The Tower Pulse

Coming out for the holidays

Grey Korejwo '20, Staff Writer

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“Dear Family,

As you may or may not know our middle child is transgender. Please understand that while this new may be new to you, we have been on this journey for two years now.”

Troye Aho ’20 Photo by Grey Korejwo ’20

 

Troye Aho ’20 recently spent time writing this letter to his extended family about his transgender identity, while some took it well, some took it terribly.

“I have a lot of good memories with my family, but from the moment I realized that I didn’t just like boys and then all the way until now I realized I am a boy, it’s kind of gone downhill,” Aho said.

Aho has gone through a lot with his family from hearing degrading comments from now just complete ignoring, according to Aho. This effect can cause negative issues on LGBT youth mental states.

“Unsupportive family is going to impact their self esteem and their self worth,” Dr. Andrea Andrzejczak, a local psychologist, said. “Basically their family is saying they don’t accept them, it’s the defilter, it’s crushing.”

Aho’s experience in coming out to immediate family was a much easier feat than his extended family, yet with everybody there was still some work needed to be done to educate them.

“They understand trans people as a whole and they try their best to understand things they don’t allow me to educate them on,” Aho said.

Jessica Dodge, Aho’s girlfriend, has tried to be there for him in this process as she tries to understand what it’s like to be in his shoes with this situation.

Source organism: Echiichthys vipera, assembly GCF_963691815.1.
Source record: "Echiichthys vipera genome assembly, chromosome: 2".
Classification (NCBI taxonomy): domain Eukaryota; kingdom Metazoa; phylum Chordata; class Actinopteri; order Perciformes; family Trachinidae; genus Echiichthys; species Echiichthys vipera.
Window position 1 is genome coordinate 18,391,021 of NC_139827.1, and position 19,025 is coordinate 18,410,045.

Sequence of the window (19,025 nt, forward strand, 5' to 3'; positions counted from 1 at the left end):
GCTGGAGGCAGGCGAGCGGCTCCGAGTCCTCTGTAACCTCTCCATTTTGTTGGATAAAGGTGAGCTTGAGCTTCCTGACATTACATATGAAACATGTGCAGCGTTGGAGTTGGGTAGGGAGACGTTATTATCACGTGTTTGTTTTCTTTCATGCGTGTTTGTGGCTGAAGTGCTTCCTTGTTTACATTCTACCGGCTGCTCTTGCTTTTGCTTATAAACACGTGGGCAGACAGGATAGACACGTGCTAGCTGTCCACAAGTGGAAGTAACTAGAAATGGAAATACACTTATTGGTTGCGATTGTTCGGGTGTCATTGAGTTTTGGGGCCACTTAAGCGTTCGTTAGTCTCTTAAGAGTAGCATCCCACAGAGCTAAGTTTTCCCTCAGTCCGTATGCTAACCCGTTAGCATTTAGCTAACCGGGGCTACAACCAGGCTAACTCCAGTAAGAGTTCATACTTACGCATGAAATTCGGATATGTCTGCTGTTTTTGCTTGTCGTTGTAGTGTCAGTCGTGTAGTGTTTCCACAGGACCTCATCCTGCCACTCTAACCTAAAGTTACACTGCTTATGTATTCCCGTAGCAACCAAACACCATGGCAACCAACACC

“I think the best thing that I can do is just be there for Troye and be there for him to talk to and talk to his family and just be there for him,” Dodge said. “I think that’s the best thing anyone can do for friends and family who go through this.”

The effects of coming out and the possible looming rejection would be hard on anybody’s mind and this is one of the main reasons LGBT people are afraid to come out to unsupportive family according to Dr. Andrzejczak

“It’s a very stressful time because they run the risk of being rejected not only by family, but friends as well and if you are rejected that impacts your self esteem in a negative way, so it really is quite a stressful time in somebody’s life,” Andrzejczak said.

Dodge has seen first hand how supportive Aho’s family can be, yet the retrospect of it all is that the majority of Aho’s family is there for him and accept him as he is.

“Troye’s immediate family for the most part is really supportive and loving and accepting, but his extended family is very closed minded,” Dodge said. “Troye recently came out to them and some of them reacted with love but some of them reacted with not that.”

There’s still some tension as Aho patiently waits for other family members to respond to his letter.

“My other grandparents they haven’t responded so it’s kind of weird, it’s like the elephant in the room for my family,” Aho said. “I don’t really know how it’s going to go down.”

Aho decided a long time ago that he wasn’t going to let his family stop him from being who he was and a year later he has seen the changes and only looks forward into becoming a male.

“I have a mindset and that mindset is that I’m going to be me and if they don’t like that then that’s their choice to walk out of my life,” Aho said.

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About the Writer
Grey Korejwo '20, Page Editor

`“I feel like piercings and tattoos are a form of body art, and I love art in the sense of how I can change my body in a way that I would like to see...

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Coming out for the holidays